Contemporary readers may be shocked by Nehemiah’s behavior in today’s passage, especially in this age that celebrates inclusivity and diversity (v. 23). Nehemiah, however, offers two explanations for taking such extreme measures. First, the returned exiles were beginning to lose a common language (v. 25), making it difficult to communicate. Those who did not speak the language of Judah might lose access to the Word of God. Second, the religious views of those joining the community were not in line with the teaching of Scripture. Their faith was in jeopardy (v. 26).
Does God hate “foreigners” then? Far from it. Think of Ruth, Rahab, and the “mixed multitude” (Ex. 12:38 ESV) that left Egypt. These were non-Israelites who became Israelites through their faith in the Lord. They were fully integrated into Israel, with Ruth and Rahab becoming ancestors of Jesus Christ. Christ redeems people “from every tribe and language and people and nation” (Rev. 5:9).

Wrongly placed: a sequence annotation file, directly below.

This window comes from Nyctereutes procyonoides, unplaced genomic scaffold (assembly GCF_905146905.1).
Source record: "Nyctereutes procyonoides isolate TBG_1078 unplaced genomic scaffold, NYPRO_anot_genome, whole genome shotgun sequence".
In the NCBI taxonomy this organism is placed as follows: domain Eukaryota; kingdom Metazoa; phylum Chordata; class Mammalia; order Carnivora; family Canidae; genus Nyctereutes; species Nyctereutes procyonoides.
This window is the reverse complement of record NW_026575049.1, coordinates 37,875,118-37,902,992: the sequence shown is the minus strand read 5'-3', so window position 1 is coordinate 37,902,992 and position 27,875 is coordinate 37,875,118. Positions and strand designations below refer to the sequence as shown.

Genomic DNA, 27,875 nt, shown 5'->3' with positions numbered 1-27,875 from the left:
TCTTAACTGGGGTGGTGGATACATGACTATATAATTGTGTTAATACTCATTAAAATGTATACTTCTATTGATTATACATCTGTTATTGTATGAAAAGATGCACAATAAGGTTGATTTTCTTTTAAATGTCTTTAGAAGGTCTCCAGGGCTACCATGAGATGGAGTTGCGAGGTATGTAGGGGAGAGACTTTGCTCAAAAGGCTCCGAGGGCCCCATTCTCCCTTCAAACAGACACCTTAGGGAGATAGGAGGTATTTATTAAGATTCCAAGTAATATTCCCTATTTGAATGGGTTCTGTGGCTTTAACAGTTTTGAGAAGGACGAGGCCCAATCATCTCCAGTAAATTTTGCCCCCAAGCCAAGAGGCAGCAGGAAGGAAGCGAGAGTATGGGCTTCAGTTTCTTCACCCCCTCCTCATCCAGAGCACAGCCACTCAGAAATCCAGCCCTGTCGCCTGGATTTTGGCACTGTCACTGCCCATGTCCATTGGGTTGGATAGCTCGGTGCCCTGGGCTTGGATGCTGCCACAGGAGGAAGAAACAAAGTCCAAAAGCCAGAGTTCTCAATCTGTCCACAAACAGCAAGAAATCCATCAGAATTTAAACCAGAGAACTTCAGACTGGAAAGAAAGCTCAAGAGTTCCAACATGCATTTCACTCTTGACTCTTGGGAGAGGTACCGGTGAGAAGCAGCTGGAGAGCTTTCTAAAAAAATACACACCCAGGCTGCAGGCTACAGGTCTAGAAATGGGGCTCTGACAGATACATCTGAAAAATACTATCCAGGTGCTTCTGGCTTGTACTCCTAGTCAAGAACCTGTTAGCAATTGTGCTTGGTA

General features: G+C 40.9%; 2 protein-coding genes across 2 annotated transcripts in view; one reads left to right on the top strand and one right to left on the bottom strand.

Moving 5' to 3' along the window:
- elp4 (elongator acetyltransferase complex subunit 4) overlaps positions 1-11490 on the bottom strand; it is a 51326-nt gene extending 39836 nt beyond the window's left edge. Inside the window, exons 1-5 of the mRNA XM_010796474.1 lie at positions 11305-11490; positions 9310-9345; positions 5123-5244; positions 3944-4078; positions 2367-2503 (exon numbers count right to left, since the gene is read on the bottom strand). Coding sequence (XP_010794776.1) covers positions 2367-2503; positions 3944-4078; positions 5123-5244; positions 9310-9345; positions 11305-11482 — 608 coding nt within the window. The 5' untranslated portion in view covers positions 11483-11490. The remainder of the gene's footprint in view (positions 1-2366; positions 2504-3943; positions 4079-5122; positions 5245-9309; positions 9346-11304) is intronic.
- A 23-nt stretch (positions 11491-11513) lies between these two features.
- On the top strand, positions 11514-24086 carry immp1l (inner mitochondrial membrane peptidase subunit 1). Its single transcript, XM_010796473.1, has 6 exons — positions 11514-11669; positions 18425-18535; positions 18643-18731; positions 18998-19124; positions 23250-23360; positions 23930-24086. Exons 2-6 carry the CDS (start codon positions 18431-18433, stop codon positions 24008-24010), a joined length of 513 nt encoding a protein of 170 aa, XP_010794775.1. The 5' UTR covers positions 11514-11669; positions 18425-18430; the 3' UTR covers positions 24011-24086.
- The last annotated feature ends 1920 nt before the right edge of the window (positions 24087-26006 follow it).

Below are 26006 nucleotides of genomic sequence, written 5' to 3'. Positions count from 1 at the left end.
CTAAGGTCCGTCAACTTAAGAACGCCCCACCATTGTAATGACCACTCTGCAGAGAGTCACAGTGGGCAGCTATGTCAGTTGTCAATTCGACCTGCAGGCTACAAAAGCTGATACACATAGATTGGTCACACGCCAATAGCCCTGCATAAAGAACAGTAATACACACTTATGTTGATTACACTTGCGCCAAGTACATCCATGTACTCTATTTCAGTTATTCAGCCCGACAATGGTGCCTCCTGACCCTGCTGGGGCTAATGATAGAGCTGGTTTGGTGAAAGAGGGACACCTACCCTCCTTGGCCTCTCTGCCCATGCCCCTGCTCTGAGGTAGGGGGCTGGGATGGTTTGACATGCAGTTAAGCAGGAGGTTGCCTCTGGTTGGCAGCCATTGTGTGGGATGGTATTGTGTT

The people of Judah showed willful disobedience, one more way they had turned away from following the Lord. When Nehemiah left, they reverted to old, sinful patterns. They went against commands and married “foreign women,” or non-Jewish women who did not follow Yahweh, the God of Israel. When God’s people chose to marry non-Israelites who did not worship the Lord, they were putting their relationship with God at risk. These women kept their previous devotion to other gods, and that devotion often turned God’s people away from Him and even caused them to commit idolatry.
>> When you enter a close or contractual relationship with another person, it has a significant influence on you. Examples might include a dating relationship or a business partner. Being commonly “yoked” by our faith in God is mentioned in both the Old and New Testaments. How should this knowledge shape your personal relationships and commitments?
Thank You for the believing and unbelieving friends You have given us. We ask that You help us remain devoted to You, that our commitment to You will be an encouragement to other believers and a testimony to unbelievers.